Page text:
Sharps Derringer Serial Numbers

Sharps Derringer Serial Numbers

Jul 1, 2012 - Model, Production from, Production until, Caliber, Serial Number from, Serial Number to, estimated production. 1949 Sporting Rifle right side, 1849, 1850.36 and.44 Percussion, 1, 150, 50 - 75. 1850 Sporting Rifle, 1850, 1851.36 and. Crysis 3 Directx 10 Patch V1.6 there. 44, 1, 200, 150. 1850 Carbine, 1850, 1850.52, 1, 200, 6. 1851 Sporting.

Close-up a Philadelphia Deringer's markings The original Philadelphia Deringer was a single-shot pistol introduced in 1852,. In total, approximately 15,000 Deringer pistols were manufactured.

All were single barrel pistols with back action percussion locks, typically.41 caliber with rifled bores, and walnut stocks. Barrel length varied from 1.5' to 6', and the hardware was commonly a copper-nickel alloy known as '. The term Derringer ( ) has become a genericized misspelling of the last name of. Many copies of the original Philadelphia Deringer pistol were made by other gun makers worldwide, and the name was often misspelled; this misspelling soon became an alternative generic term for any, along with the generic phrase palm pistol, which Deringer's competitors invented and used in their advertising. With the advent of, pistols produced in the modern form still commonly called 'derringers'.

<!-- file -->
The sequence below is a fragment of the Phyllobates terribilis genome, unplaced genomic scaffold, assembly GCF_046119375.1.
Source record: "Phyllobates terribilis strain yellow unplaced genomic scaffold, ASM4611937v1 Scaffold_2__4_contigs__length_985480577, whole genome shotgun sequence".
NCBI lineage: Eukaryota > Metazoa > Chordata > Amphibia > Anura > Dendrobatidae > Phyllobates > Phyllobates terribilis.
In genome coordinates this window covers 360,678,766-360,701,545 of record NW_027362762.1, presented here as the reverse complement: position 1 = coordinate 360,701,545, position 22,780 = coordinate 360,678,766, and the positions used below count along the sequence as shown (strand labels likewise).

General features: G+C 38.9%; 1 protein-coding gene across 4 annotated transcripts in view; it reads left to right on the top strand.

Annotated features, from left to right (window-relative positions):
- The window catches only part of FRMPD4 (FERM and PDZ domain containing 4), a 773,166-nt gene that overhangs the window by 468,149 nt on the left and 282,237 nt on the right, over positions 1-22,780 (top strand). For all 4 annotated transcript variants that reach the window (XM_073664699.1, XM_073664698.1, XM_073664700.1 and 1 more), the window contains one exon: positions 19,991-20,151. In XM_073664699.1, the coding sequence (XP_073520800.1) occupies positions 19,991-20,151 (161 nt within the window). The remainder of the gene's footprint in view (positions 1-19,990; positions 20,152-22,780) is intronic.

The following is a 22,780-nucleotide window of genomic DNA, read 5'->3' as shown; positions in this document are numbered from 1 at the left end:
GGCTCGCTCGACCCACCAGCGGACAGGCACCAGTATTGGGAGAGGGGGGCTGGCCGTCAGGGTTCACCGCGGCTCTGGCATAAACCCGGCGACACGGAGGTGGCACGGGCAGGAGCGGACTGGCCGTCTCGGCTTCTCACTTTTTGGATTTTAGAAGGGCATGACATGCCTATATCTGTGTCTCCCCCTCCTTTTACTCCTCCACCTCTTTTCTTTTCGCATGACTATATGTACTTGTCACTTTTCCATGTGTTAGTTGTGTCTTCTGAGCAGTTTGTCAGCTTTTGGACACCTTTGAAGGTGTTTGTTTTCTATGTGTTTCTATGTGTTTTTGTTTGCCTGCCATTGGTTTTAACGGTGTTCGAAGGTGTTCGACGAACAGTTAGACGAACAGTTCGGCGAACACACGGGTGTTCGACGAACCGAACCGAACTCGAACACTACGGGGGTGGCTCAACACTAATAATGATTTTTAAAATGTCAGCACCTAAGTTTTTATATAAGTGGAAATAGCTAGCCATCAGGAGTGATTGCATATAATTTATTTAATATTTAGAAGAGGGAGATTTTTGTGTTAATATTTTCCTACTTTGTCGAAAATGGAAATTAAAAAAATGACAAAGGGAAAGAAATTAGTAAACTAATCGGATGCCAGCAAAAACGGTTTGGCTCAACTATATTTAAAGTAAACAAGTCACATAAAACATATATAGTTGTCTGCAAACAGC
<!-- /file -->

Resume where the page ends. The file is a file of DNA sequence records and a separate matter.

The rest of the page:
Left side of the Philadelphia Deringer John Wilkes Booth used to assassinate Abraham Lincoln. The Philadelphia Deringer was a small percussion designed by Henry Deringer (1786–1868) and produced from 1852 through 1868. A popular handgun of the era, this design was widely copied by competitors, sometimes down to the markings. For loading a Philadelphia Deringer, one would typically fire a couple of on the handgun, to dry out any residual moisture contained in the tube or at the base of the barrel, to prevent a subsequent misfire. One would then remove the remains of the last fired percussion cap and place the handgun on its half-cock notch, pour 15 to 25 grains (1 to 2 g) of black powder down the barrel, followed by ramming a patched lead ball down onto the powder, being very careful to leave no air gap between the patched ball and the powder, to prevent the handgun from exploding when used. (The purpose of the patch on the ball was to keep the ball firmly lodged against the powder, to avoid creating what was called a 'short start' when the ball was dislodged from being firmly against the powder.) A new percussion cap would then be placed on the tube (what today would be called a nipple), and the gun was then loaded and ready to fire.